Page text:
The vast majority of companion birds have not been surgically or chemically altered and are fully capable of experiencing natural hormonal influences on the reproductive tract and the body as a whole.
The vast majority of companion birds have not been surgically or chemically altered and are fully capable of experiencing natural hormonal influences on the reproductive tract and the body as a whole. These hormonal influences are often inadvertently stimulated by interactions with well-intended human companions and frequently lead to undesired behaviors and serious health concerns. Egg laying and reproduction are generally considered undesired activities for the companion bird. Clinicians must be able to recognize factors that contribute to reproductive diseases in birds such as gender, diet, housing, photoperiod, and human interactions and instruct clients on proper diet and husbandry in order to help prevent reproductive behavior and medical problems from occurring.
Selected female reproductive disorders
For the typical companion female bird, it is best if the bird lays no eggs at all. Egg laying is considered excessive when frequent clutches or clutches with an abnormally large number of eggs are laid. Repetitive egg laying can exhaust the oviduct and calcium stores, predisposing to oviductal inertia, egg binding, abnormal egg development, and other secondary problems such as opportunistic bacterial salpingitis and yolk peritonitis. Chronic egg laying is most commonly seen in smaller species such as cockatiels (nymphicus hollandicus), budgerigars (melopsittacus undulatus), lovebirds (agapornis spp.), canaries (serinus canaria domestica), and finches. Predisposing factors include an abundance of energy-rich foods, prolonged photoperiod, readily available perceived nesting sites and substrates, excessive physical and vocal stimulation from other birds or human companions, and genetic factors.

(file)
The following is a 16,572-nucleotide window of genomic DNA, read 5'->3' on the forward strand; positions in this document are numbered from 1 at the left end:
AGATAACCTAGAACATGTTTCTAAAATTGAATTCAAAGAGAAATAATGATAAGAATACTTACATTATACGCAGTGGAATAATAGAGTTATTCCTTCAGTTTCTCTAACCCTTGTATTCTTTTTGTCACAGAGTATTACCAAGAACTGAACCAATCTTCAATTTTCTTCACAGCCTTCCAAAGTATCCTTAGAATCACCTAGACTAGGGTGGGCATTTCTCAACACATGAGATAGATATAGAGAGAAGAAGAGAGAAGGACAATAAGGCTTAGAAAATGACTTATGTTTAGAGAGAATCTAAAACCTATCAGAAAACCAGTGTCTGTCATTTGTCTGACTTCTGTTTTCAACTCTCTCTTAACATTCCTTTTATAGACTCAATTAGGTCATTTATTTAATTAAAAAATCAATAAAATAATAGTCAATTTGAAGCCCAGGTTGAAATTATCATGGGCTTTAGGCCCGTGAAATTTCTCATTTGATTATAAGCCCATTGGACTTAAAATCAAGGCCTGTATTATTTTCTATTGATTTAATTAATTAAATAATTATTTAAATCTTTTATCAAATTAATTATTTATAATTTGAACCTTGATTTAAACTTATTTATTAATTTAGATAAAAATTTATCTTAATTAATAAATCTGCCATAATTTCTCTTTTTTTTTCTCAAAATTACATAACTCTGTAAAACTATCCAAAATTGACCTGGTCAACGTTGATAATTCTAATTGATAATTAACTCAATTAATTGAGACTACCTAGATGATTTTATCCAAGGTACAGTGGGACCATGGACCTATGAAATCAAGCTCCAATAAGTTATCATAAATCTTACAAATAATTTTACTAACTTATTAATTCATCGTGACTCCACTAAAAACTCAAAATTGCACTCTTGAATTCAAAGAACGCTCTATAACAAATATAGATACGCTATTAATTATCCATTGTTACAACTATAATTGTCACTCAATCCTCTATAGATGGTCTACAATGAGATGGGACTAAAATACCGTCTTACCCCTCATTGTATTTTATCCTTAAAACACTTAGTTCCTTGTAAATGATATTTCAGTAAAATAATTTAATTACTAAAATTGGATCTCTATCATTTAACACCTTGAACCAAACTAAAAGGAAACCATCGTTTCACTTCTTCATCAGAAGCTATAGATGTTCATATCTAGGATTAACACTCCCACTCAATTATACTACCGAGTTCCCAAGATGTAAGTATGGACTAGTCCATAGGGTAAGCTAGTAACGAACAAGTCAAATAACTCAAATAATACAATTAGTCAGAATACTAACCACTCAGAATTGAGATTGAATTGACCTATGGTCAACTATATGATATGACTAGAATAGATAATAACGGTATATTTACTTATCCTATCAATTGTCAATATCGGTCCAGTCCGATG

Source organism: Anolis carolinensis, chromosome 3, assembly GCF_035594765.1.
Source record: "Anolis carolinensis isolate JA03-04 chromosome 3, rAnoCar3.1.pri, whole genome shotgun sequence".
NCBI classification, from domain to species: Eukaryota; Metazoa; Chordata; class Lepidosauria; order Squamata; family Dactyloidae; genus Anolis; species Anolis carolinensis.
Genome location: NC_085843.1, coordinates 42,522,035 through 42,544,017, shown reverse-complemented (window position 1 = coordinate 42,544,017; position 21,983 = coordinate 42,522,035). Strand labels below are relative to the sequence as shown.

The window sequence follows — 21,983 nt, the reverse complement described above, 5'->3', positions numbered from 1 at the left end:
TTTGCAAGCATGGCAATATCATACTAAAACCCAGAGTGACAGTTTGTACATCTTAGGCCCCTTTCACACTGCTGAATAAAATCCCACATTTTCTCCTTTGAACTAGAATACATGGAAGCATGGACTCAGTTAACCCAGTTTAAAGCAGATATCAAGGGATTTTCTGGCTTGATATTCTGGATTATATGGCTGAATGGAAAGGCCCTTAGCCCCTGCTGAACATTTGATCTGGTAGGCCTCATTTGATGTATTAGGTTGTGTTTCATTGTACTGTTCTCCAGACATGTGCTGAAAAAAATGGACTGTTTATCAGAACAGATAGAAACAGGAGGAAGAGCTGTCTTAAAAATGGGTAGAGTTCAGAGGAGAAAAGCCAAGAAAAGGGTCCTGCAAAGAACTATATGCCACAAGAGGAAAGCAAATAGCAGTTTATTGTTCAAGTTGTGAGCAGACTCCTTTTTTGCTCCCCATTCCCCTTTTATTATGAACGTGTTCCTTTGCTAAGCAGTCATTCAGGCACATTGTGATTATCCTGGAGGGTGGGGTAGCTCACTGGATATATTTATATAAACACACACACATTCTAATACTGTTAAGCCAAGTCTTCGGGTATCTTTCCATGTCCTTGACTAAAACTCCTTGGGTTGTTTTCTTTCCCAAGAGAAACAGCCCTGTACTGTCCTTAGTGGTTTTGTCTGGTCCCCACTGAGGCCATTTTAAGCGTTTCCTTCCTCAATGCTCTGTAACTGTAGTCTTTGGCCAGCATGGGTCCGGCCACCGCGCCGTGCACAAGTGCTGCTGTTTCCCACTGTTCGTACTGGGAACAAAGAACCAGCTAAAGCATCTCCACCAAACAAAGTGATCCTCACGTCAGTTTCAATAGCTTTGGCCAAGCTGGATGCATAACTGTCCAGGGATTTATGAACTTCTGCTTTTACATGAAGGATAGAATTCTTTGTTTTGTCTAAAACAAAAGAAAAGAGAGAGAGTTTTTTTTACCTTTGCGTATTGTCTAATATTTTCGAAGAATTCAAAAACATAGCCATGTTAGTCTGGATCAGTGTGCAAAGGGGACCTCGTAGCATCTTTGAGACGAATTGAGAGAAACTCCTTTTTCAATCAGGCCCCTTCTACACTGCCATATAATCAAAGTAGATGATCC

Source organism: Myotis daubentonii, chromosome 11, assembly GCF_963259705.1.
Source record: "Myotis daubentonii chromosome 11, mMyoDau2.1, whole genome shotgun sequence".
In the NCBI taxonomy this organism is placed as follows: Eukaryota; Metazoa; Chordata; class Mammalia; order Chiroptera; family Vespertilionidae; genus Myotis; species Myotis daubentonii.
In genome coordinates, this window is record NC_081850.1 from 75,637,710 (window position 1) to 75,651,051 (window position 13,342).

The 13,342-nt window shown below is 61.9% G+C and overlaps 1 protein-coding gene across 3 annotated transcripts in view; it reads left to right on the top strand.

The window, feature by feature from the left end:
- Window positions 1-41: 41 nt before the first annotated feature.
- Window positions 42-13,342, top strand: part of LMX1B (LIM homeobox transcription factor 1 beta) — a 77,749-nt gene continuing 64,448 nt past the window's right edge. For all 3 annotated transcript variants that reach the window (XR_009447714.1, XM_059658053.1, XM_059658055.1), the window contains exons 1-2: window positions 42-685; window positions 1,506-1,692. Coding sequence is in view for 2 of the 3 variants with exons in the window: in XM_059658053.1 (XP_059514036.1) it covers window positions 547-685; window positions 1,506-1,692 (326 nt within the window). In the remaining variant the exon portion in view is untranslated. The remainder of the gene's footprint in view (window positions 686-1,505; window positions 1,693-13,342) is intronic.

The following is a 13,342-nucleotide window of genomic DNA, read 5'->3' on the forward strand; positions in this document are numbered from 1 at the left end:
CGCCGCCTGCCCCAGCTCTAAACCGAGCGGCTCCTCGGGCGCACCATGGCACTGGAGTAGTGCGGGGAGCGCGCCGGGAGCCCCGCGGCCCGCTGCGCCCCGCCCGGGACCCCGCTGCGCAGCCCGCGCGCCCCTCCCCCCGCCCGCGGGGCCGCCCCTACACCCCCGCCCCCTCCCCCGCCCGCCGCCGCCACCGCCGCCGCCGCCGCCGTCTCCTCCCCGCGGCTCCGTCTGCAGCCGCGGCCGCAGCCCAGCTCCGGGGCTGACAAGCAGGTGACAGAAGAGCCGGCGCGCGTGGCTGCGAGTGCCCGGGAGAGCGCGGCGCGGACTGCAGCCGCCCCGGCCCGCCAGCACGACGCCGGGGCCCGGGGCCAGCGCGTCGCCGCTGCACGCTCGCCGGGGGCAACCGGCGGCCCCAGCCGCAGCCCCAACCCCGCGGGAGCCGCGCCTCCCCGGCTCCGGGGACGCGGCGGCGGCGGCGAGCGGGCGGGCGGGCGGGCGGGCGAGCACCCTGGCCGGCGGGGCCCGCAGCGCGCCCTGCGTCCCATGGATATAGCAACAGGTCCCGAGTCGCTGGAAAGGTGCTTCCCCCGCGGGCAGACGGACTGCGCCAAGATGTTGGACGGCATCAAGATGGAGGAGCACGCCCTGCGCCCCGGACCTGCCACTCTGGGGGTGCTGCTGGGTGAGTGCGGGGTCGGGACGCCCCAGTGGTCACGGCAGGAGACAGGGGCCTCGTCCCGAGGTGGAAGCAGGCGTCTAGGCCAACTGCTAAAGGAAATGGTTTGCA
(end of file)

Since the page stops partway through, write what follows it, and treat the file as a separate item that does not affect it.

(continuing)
Management and prevention include providing an energy-moderate or energy-restricted diet, shortening of the photoperiod, removing perceived nesting sites and substrates, limiting physical interactions, and encouraging other activities such as foraging, target training, and play. If these environmental and behavioral modifications are ineffective, medical intervention can be considered if the bird is considered at risk of or has developed medical complications. Pharmacologic options include medroxyprogesterone acetate, human chorionic gonadotropin, leuprolide acetate, and deslorelin acetate, among others. All pharmacologic options have significant limitations, risks, and disadvantages. For example, leuprolide acetate (eg. Lupron depot 3.75-mg 1-month, abbvie, north chicago, il, usa) is very expensive, variably effective, and is very short-acting, lasting only about 2 to 3 weeks in cockatiels. Deslorelin acetate 4.7-mg implants available in the united states for use in domestic ferrets (mustela putorius furo) for the treatment of adrenocortical disease (suprelorin f, virbac animal health, fort worth, tx, usa) have demonstrated variable effectiveness and short duration of action in avian species for the treatment of reproductive disease. The implants are not approved by the fda but are legally marketed as an fda index drug, and extra-label use (eg. In birds) is prohibited. Salpingohysterectomy can be considered, but the significant risks and expense of surgery generally do not outweigh the benefits for surgery in cases of uncomplicated chronic egg laying in otherwise healthy birds.
Egg binding and dystocia
A bird is considered egg bound if it has not produced an egg known to be present for longer than the normal period of development. Dystocia is defined by mechanical obstruction to oviposition. Most companion psittacine birds lay eggs at variable intervals greater than 24 hours, and so it can be difficult to determine with certainty if a bird has egg binding or dystocia unless the bird has been repeatedly straining for more than a few hours or if there is blood in the droppings, prolapse of cloacal or oviductal tissues, lameness, or signs of generalized illness. Factors such as chronic egg laying, nutritional deficiency, obesity, malformed eggs, primary oviductal disease, and genetics can result in egg binding and dystocia. Oviductal torsions and rupture have been reported in companion birds. As with chronic egg laying, smaller bird species are more commonly affected by egg binding and dystocia.